When the University of Georgia Bulldogs won against the University of Alabama Crimson Tide in the National Championships on Jan. 10, giving the team its first college football national championship title since the 1980 season, some football fans had just the theme song to celebrate Alabama’s defeat — country music newcomer Conner Smith’s viral hit, “I Hate Alabama.” The song went viral on TikTok in October, thanks to lyrics like, “I hate Alabama/ I hate crimson red/ I hate how they yell ‘Roll Tide’ when I got a Braves hat on my head” (though in the song, it’s actually a broken romance that has him seeing red).
“This whole football season has been wild, to watch this song do what it has done,” says 21-year old Smith, who is signed to Big Machine’s The Valory Music Co. imprint. “The Lord’s timing is perfect and that was true with this song. We put out this song on a Friday and the very next day, Alabama lost in football for the first time in two years. That is what made the song explode. So now anytime Alabama is playing, the song gets some love. After the National Championship Game, I think the streams doubled.”
Singer-songwriter Smith didn’t write “I Hate Alabama” — Nick Columbia, Drew Green, Hunter Phelps and Lee Starr did — but the anti-Alabama sentiment clearly resonated with Smith, who grew up in Nashville and is a long-time University of Tennessee Volunteers fan.
“After I heard this song, I knew we needed to get on it quickly to capture the football season,” Smith says. “I grabbed my band and producer, and we recorded the song. We posted the video on Instagram, and it immediately took off. [Big Machine Label Group president/CEO/founder] Scott Borchetta called me that night and said, ‘This song is coming out next Friday.’ So we had all hands on deck to make that timeline. It was cool to see everybody work together on it. And big props to BMLG for getting behind this song and the vision we had for it.”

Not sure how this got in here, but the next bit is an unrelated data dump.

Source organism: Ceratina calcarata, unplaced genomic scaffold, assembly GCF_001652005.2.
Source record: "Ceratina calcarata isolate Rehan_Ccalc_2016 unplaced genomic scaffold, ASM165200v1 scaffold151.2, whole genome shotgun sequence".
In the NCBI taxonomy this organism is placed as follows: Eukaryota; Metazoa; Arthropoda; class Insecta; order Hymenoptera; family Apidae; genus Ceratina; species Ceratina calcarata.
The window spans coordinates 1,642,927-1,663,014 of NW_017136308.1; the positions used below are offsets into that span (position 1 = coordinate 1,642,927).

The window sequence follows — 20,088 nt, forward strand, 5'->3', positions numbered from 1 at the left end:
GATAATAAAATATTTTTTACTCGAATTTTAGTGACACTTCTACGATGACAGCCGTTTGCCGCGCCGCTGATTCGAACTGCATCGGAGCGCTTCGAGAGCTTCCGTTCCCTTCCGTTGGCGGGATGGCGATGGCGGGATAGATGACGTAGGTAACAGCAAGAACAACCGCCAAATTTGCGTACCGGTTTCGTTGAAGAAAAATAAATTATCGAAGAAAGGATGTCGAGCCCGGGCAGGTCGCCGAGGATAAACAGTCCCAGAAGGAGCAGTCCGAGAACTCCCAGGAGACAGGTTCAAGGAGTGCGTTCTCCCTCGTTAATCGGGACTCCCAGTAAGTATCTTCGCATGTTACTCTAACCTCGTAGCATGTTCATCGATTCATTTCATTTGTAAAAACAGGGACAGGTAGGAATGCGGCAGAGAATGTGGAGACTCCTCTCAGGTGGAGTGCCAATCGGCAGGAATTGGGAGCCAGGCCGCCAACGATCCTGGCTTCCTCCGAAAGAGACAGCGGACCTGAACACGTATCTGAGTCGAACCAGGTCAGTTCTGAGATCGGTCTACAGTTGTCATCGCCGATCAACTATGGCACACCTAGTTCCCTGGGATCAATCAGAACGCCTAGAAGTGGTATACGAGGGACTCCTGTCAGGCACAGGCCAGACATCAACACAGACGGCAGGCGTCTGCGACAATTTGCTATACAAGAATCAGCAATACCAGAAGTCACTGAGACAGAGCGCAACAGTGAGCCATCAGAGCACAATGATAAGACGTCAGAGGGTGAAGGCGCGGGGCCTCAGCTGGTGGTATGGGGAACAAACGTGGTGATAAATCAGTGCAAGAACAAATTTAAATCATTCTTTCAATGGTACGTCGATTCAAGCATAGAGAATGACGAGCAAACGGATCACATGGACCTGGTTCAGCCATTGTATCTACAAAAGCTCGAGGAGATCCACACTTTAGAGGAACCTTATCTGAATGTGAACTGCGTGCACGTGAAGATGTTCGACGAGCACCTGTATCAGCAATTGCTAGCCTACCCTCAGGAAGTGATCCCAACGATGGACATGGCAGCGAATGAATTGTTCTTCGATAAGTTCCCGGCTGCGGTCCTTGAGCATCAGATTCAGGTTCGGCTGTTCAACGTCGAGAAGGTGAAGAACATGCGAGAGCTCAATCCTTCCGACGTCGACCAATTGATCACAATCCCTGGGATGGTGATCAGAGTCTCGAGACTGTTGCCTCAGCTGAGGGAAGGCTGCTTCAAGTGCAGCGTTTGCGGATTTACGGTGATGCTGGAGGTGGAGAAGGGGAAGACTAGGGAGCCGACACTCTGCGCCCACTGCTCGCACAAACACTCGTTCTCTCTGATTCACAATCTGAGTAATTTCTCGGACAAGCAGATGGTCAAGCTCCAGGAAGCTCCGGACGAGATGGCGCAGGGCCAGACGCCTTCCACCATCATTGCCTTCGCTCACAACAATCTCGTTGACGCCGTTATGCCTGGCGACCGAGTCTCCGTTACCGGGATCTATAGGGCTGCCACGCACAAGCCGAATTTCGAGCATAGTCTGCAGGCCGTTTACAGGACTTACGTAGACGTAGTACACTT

Following up the song’s success, Smith released the track “Learn From It,” a musical list of childhood mistakes and the lessons he’s gleaned from them. Both “I Hate Alabama” and “Learn From It” are included on Smith’s six-track debut project Didn’t Go Too Far, which came out Jan. 14. Smith is a writer on five of the tracks.
Smith chatted with Billboard about the success of “I Hate Alabama,” co-writing with and learning from Nashville’s top songwriters, and making his debut project.
How did you first hear “I Hate Alabama,” and why did you want to record it?
So “I Hate Alabama” is the first song I’ve recorded that I didn’t write — and this song was sent to me by one of my good buddies, Hunter Phelps, who wrote the song. He knew I was a big Tennessee fan and thought I would like it. My producer and I fell in love with it right away and knew it was special. Just as a song, it is so well written, and this story really felt like lightning-in-a-bottle type of song. I feel so lucky this song made it’s way to me and I got to make it mine.
You were into music from a very young age. What was the first song you remember learning how to play and sing?
The first song I remember performing was “Big Star” by Kenny Chesney. For my fourth birthday my parents gave me a pawn shop guitar. I immediately started strumming and singing it for the lucky crowd of my 4-year-old friends. Kenny Chesney has always been my favorite.
Your mother, Jennifer Vickery Smith, has worked as an entertainment reporter and you grew up listening to interviews she did with artists and songwriters. Who were some of the artists and writers whose music resonated with you early on?
Most of her interviews were long-form discussion with songwriters. I remember sitting in her office as she edited her interviews, listening to people like Neil Thrasher, Craig Wiseman, Kelley Lovelace and Tom Douglas talk about how they wrote what they wrote, and how they got to where they were. That’s where I really decided, “All right — I want to do that.” Her being near the entertainment industry really helped make that dream seem like an attainable reality. Both of my parents were so supportive of me in this dream because they saw it as a reality. It’s so cool to now get to live that dream, and write with these same people I grew up idolizing.